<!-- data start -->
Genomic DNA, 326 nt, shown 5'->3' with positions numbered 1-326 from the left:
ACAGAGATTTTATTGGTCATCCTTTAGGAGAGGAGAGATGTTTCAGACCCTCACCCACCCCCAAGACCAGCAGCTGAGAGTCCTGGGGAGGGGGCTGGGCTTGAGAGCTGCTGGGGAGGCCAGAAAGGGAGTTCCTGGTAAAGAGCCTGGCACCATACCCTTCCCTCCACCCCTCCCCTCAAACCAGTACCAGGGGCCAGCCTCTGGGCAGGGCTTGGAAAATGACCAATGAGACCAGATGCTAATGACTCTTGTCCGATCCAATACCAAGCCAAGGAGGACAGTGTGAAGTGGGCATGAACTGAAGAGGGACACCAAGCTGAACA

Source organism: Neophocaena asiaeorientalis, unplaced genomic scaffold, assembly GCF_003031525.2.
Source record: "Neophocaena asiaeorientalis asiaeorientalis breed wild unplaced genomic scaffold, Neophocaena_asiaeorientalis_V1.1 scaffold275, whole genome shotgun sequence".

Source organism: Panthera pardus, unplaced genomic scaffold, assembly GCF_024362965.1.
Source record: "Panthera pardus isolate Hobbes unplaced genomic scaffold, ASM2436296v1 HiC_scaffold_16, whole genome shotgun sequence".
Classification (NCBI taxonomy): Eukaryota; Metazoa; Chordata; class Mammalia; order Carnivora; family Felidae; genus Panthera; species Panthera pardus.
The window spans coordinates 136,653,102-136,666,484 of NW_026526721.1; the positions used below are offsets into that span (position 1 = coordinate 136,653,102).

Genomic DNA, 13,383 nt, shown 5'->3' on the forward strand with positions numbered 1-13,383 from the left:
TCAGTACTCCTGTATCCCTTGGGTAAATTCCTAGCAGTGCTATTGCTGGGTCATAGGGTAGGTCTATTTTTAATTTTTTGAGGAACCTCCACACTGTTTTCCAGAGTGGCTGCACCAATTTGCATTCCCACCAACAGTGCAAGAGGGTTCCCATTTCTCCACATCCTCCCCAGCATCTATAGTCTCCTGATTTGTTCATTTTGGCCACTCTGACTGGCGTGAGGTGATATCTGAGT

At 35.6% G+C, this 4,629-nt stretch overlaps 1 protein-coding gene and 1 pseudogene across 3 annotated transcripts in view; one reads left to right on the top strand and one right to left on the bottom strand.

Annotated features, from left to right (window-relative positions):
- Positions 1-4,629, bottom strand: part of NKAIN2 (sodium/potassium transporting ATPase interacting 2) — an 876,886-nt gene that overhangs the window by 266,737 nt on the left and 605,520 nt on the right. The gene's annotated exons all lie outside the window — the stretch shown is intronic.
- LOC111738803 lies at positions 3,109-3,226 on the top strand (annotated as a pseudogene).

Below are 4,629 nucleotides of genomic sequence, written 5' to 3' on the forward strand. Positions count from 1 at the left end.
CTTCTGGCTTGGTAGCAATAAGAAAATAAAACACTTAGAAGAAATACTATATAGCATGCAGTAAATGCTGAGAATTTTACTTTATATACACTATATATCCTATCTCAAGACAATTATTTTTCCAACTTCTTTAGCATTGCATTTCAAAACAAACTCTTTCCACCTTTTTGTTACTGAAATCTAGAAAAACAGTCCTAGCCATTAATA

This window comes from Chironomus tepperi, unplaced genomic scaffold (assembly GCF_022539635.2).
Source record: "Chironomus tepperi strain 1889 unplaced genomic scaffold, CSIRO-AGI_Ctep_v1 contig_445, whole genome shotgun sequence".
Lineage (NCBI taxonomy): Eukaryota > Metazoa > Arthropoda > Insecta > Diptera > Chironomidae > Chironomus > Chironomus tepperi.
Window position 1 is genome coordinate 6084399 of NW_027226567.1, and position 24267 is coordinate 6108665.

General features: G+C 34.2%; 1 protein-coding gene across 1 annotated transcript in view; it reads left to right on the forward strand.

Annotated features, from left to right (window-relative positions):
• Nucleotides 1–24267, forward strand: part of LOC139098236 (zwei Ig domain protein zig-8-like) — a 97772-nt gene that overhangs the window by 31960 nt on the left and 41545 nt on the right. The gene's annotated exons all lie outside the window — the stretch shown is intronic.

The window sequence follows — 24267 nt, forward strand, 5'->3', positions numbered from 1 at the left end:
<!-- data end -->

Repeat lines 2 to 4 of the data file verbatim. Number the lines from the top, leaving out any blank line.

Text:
ACAGAGATTTTATTGGTCATCCTTTAGGAGAGGAGAGATGTTTCAGACCCTCACCCACCCCCAAGACCAGCAGCTGAGAGTCCTGGGGAGGGGGCTGGGCTTGAGAGCTGCTGGGGAGGCCAGAAAGGGAGTTCCTGGTAAAGAGCCTGGCACCATACCCTTCCCTCCACCCCTCCCCTCAAACCAGTACCAGGGGCCAGCCTCTGGGCAGGGCTTGGAAAATGACCAATGAGACCAGATGCTAATGACTCTTGTCCGATCCAATACCAAGCCAAGGAGGACAGTGTGAAGTGGGCATGAACTGAAGAGGGACACCAAGCTGAACA

Source organism: Neophocaena asiaeorientalis, unplaced genomic scaffold, assembly GCF_003031525.2.
Source record: "Neophocaena asiaeorientalis asiaeorientalis breed wild unplaced genomic scaffold, Neophocaena_asiaeorientalis_V1.1 scaffold275, whole genome shotgun sequence".